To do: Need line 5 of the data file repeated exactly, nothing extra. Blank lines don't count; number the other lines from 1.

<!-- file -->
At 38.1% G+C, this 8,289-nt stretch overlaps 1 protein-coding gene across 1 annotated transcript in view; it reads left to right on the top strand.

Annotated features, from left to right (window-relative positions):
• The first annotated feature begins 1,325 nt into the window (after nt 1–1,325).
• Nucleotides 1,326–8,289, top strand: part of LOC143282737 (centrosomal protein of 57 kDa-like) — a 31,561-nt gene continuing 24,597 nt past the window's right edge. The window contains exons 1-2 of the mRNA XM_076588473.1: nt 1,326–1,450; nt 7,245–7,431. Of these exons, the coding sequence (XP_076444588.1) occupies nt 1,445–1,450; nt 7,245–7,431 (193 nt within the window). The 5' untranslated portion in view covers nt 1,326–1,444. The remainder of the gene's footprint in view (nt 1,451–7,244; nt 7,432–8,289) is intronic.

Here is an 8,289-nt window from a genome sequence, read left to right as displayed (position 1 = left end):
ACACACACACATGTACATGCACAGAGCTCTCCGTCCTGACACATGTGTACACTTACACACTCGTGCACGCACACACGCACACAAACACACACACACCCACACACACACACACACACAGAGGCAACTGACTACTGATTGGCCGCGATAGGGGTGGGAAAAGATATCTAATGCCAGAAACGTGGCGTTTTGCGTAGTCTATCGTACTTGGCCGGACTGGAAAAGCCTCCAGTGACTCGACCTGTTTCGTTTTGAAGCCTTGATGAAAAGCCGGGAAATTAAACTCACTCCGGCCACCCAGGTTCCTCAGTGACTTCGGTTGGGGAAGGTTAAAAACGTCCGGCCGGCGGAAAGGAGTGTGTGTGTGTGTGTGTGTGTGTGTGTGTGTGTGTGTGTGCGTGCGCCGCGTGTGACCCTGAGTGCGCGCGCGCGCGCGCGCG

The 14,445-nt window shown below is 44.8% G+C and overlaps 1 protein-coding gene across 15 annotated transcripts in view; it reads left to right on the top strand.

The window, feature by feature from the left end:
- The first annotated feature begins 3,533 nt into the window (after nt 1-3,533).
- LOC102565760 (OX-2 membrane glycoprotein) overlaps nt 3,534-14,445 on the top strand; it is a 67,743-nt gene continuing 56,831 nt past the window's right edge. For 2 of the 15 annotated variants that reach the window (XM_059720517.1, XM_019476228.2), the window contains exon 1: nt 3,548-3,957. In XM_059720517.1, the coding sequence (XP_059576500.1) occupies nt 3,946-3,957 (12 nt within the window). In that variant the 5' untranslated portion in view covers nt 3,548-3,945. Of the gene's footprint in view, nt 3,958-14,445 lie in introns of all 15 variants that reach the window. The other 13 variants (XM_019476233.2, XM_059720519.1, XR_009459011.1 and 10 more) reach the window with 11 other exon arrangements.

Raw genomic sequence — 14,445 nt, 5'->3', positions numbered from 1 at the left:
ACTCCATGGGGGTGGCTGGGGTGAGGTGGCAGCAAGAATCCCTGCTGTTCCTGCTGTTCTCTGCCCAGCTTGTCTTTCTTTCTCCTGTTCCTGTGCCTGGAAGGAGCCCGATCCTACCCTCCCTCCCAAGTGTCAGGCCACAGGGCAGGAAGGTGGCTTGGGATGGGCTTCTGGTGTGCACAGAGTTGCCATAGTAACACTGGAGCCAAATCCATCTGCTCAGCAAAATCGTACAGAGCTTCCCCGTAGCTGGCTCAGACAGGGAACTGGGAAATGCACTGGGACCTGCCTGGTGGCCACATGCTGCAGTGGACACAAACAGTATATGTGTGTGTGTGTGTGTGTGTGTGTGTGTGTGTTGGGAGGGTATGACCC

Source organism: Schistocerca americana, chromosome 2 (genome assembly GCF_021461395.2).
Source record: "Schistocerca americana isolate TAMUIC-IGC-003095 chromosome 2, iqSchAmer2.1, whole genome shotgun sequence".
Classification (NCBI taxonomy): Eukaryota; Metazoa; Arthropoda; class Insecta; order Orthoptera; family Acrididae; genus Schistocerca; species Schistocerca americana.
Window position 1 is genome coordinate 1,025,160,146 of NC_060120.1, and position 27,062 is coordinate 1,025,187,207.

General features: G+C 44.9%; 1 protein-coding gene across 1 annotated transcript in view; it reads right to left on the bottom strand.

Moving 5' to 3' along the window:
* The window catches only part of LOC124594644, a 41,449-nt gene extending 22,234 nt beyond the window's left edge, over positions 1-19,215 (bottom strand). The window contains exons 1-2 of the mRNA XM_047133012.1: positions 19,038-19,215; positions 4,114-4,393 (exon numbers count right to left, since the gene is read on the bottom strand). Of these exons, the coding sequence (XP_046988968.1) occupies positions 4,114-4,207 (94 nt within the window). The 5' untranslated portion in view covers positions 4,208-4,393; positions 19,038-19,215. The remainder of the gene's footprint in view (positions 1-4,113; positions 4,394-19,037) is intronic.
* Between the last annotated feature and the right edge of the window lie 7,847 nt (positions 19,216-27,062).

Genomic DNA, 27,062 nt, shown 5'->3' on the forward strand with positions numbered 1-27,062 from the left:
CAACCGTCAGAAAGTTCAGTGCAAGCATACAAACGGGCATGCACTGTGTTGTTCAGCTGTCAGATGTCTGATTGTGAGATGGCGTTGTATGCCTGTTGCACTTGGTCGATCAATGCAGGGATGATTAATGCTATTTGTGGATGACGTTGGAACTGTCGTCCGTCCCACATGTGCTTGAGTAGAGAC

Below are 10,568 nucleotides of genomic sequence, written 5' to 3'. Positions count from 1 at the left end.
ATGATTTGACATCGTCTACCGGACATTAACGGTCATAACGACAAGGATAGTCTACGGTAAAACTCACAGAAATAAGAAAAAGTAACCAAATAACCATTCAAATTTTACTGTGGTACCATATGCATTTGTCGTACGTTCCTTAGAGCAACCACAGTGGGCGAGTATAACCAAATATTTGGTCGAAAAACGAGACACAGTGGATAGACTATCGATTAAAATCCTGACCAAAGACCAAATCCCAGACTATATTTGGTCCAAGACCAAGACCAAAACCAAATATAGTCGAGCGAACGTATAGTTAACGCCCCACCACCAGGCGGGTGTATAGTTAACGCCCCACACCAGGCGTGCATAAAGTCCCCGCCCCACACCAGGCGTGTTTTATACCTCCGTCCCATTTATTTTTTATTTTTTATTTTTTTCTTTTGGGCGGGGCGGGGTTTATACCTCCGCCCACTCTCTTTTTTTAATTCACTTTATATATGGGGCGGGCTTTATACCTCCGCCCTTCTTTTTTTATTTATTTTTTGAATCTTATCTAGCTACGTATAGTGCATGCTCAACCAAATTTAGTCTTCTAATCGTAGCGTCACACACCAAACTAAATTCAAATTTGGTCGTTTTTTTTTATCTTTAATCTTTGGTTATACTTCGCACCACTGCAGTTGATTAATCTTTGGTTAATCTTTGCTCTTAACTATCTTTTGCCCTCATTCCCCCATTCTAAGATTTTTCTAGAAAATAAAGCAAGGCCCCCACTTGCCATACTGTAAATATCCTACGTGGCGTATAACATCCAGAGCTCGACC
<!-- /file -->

Here is an 8,289-nt window from a genome sequence, read left to right as displayed (position 1 = left end):